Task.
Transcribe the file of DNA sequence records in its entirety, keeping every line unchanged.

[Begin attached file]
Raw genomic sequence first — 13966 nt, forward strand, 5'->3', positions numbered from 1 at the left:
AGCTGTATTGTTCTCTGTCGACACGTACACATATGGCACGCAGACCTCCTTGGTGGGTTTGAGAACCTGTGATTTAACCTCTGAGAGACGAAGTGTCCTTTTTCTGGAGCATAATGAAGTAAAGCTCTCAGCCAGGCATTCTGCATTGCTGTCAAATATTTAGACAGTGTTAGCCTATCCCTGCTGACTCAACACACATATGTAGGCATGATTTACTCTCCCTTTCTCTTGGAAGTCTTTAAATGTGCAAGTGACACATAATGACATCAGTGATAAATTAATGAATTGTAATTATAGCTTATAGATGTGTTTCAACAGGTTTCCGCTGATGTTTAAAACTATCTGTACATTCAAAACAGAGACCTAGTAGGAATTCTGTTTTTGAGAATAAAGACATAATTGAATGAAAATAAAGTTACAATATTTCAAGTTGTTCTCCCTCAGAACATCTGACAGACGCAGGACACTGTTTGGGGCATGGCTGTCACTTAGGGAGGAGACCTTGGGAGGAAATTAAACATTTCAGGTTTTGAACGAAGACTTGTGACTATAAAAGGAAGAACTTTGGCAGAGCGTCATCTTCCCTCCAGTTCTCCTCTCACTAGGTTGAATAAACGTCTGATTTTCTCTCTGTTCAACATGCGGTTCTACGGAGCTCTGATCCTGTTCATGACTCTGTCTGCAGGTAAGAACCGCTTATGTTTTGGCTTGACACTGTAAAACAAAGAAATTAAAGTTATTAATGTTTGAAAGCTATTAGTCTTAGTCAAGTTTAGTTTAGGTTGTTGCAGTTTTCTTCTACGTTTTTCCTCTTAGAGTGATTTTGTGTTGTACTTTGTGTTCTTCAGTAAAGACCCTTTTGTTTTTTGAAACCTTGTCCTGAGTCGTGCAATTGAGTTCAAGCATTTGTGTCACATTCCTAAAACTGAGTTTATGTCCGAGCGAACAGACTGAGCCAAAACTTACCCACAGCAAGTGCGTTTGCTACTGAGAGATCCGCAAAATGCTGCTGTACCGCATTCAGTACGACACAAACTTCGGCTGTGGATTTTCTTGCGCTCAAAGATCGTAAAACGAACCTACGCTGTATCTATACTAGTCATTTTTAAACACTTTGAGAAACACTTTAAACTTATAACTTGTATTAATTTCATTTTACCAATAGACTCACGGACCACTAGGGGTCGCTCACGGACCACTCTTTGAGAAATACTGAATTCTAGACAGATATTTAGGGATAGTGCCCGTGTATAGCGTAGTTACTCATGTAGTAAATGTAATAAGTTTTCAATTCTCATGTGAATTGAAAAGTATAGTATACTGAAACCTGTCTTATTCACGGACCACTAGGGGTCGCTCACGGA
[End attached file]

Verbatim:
Raw genomic sequence first — 13966 nt, forward strand, 5'->3', positions numbered from 1 at the left:
AGCTGTATTGTTCTCTGTCGACACGTACACATATGGCACGCAGACCTCCTTGGTGGGTTTGAGAACCTGTGATTTAACCTCTGAGAGACGAAGTGTCCTTTTTCTGGAGCATAATGAAGTAAAGCTCTCAGCCAGGCATTCTGCATTGCTGTCAAATATTTAGACAGTGTTAGCCTATCCCTGCTGACTCAACACACATATGTAGGCATGATTTACTCTCCCTTTCTCTTGGAAGTCTTTAAATGTGCAAGTGACACATAATGACATCAGTGATAAATTAATGAATTGTAATTATAGCTTATAGATGTGTTTCAACAGGTTTCCGCTGATGTTTAAAACTATCTGTACATTCAAAACAGAGACCTAGTAGGAATTCTGTTTTTGAGAATAAAGACATAATTGAATGAAAATAAAGTTACAATATTTCAAGTTGTTCTCCCTCAGAACATCTGACAGACGCAGGACACTGTTTGGGGCATGGCTGTCACTTAGGGAGGAGACCTTGGGAGGAAATTAAACATTTCAGGTTTTGAACGAAGACTTGTGACTATAAAAGGAAGAACTTTGGCAGAGCGTCATCTTCCCTCCAGTTCTCCTCTCACTAGGTTGAATAAACGTCTGATTTTCTCTCTGTTCAACATGCGGTTCTACGGAGCTCTGATCCTGTTCATGACTCTGTCTGCAGGTAAGAACCGCTTATGTTTTGGCTTGACACTGTAAAACAAAGAAATTAAAGTTATTAATGTTTGAAAGCTATTAGTCTTAGTCAAGTTTAGTTTAGGTTGTTGCAGTTTTCTTCTACGTTTTTCCTCTTAGAGTGATTTTGTGTTGTACTTTGTGTTCTTCAGTAAAGACCCTTTTGTTTTTTGAAACCTTGTCCTGAGTCGTGCAATTGAGTTCAAGCATTTGTGTCACATTCCTAAAACTGAGTTTATGTCCGAGCGAACAGACTGAGCCAAAACTTACCCACAGCAAGTGCGTTTGCTACTGAGAGATCCGCAAAATGCTGCTGTACCGCATTCAGTACGACACAAACTTCGGCTGTGGATTTTCTTGCGCTCAAAGATCGTAAAACGAACCTACGCTGTATCTATACTAGTCATTTTTAAACACTTTGAGAAACACTTTAAACTTATAACTTGTATTAATTTCATTTTACCAATAGACTCACGGACCACTAGGGGTCGCTCACGGACCACTCTTTGAGAAATACTGAATTCTAGACAGATATTTAGGGATAGTGCCCGTGTATAGCGTAGTTACTCATGTAGTAAATGTAATAAGTTTTCAATTCTCATGTGAATTGAAAAGTATAGTATACTGAAACCTGTCTTATTCACGGACCACTAGGGGTCGCTCACGGA